“Private label is most developed in Europe, particularly in Western markets where sales account for roughly $1 of every $3 spent in the consumer packaged goods market,” said Jean-Jacques Vandenheede, director of retail industry insight, Nielsen Europe. “Share of basket for even the heaviest private-label buyers hits a tipping point around 50% because brands have the growth advantage. Commitment to innovation, analytics and marketing are effective strategies for maintaining and growing share. Successful store brands are ones that invest in brand management activities like their manufacturers peers and they build brand equity by providing value, standard and premium offerings for consumers at all price points.”

Around the world, private label sales and shares are strongest in commodity-driven, high-purchase categories and those where consumers perceive little differentiation, such as paper products, milk and some medications and remedies like aspirin. But the definition of a commodity varies greatly from country to country. In developed markets like the U.S., Europe and Australia, this includes products such as milk, bread and eggs. In India, however, commodities include products that are distinctly local, such as ghee, rice and atta flour used to make bread.

While some commonalities exist, the categories where private-label market shares are strongest can vary dramatically by country. Even in the most developed European markets, big differences exist in private label and brand performance for each category. For example, annual sales of private label baby-care products in the U.K. increased 16.4% between the 12 months ending August 2013 and the same period in 2014, but the opposite was true in Germany where private label baby-care sales decreased 7.3%. Likewise, annual sales of private label alcoholic beverages increased 13.2% in Italy, but the category declined 4.1% in the U.K.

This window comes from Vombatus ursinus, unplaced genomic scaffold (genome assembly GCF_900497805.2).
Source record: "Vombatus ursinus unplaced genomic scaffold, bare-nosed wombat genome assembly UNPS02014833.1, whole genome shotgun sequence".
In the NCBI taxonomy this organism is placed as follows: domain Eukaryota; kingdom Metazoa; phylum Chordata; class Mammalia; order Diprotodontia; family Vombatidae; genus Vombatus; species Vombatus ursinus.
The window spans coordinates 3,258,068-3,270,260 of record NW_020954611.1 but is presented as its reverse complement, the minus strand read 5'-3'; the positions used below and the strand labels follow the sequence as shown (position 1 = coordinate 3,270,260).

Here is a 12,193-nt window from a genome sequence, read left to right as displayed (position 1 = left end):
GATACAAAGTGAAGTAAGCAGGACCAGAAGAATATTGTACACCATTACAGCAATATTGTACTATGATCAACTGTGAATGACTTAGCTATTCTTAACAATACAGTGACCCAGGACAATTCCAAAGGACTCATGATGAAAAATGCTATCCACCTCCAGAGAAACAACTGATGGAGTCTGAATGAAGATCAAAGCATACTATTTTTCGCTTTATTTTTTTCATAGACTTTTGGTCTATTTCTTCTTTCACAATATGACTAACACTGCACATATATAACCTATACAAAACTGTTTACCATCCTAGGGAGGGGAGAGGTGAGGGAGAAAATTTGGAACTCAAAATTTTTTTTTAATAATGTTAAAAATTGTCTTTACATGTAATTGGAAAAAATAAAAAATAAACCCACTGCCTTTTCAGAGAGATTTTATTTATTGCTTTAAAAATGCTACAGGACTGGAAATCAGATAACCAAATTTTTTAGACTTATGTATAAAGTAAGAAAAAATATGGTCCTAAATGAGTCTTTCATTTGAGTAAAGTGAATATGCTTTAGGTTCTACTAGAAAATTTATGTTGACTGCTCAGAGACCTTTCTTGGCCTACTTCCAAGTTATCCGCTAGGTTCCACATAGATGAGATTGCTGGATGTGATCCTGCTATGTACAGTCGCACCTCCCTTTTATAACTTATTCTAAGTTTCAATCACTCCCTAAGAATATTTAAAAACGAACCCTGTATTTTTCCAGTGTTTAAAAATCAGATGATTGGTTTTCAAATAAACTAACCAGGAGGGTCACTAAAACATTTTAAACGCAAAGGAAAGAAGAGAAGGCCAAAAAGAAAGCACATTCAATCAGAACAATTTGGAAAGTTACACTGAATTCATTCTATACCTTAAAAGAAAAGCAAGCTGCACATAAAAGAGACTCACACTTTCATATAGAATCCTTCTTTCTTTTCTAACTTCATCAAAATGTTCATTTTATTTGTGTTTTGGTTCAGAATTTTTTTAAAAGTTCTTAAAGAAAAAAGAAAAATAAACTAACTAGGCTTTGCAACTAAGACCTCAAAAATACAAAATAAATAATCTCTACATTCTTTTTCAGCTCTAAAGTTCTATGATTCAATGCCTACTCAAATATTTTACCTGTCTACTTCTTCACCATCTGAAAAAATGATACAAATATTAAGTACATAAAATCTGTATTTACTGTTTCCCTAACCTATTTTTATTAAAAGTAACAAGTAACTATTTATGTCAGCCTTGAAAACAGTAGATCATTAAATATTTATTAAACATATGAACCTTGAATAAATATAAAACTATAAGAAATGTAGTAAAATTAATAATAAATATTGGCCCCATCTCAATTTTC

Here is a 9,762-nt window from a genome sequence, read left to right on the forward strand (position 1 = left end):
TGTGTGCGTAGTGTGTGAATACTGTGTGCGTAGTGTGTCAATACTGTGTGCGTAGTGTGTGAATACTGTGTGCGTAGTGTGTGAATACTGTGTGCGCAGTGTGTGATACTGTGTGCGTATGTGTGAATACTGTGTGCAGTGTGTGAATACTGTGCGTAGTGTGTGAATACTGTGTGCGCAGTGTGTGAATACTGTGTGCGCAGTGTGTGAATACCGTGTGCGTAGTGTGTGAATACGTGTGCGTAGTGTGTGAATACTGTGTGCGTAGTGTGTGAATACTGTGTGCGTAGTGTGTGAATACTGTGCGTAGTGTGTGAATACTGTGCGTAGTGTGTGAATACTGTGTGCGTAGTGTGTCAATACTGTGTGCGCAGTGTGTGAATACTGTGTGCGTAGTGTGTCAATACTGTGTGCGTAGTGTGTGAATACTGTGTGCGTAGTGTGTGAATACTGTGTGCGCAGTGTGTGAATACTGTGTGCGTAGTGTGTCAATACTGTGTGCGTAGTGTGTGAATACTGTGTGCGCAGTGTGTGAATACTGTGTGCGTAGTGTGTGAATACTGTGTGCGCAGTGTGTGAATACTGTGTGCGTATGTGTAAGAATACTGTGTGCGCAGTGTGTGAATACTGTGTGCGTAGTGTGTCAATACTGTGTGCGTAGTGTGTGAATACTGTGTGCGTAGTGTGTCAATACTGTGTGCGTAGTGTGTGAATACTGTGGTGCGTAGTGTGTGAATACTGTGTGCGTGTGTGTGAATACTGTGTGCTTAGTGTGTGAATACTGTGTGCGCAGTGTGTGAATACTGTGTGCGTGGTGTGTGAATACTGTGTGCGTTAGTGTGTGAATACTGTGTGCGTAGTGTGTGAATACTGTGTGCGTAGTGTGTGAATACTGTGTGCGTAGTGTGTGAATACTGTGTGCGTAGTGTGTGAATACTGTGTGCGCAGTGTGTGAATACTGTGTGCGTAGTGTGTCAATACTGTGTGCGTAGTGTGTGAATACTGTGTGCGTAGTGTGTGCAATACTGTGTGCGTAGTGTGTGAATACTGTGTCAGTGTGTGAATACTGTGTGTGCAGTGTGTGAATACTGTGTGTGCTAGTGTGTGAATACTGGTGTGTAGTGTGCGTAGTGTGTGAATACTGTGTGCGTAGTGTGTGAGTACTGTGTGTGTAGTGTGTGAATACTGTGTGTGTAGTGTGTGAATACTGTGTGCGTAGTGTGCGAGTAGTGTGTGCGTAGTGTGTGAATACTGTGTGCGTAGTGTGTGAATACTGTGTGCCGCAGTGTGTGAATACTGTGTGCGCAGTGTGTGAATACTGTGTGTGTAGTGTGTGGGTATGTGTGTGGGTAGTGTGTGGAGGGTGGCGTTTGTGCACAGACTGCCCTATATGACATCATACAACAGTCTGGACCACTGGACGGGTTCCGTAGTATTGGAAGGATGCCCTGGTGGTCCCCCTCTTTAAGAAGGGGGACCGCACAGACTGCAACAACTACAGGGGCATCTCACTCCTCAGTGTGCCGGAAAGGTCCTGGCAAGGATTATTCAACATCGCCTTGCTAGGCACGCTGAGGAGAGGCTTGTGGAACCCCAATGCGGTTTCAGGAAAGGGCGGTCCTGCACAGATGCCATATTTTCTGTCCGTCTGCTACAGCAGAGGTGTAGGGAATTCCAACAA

“Private label growth is partially driven by what’s available on store shelves, as it’s an offer-driven market,” said Vandenheede. “But it’s a misconception to believe that increasing the breadth of private-label assortment will automatically drive sales. Retailers must pursue the right selection, not just a bigger selection. Delisting decisions that replace high-penetration, high-frequency niche brands with private-label products can drive shoppers to the competition. Private label growth requires a market-by-market approach that is tailored to consumer needs in each country.”

The Nielsen Global Survey of Private Label was conducted between Feb. 17 and March 7, 2014, and polled more than 30,000 consumers in 60 countries throughout Asia-Pacific, Europe, Latin America, the Middle East, Africa and North America. The sample has quotas based on age and sex for each country based on its Internet users and is weighted to be representative of Internet consumers. It has a margin of error of ±0.6 %. This Nielsen survey is based only on the behavior of respondents with online access. Internet penetration rates vary by country. Nielsen uses a minimum reporting standard of 60 %Internet penetration or an online population of 10 million for survey inclusion. The Nielsen Global Survey, which includes the Global Consumer Confidence Index, was established in 2005.

Nielsen N.V. (NYSE: NLSN) is a global information and measurement company with leading market positions in marketing and consumer information, television and other media measurement, online intelligence and mobile measurement. Nielsen has a presence in approximately 100 countries, with headquarters in New York, USA, and Diemen, the Netherlands. For more information, visit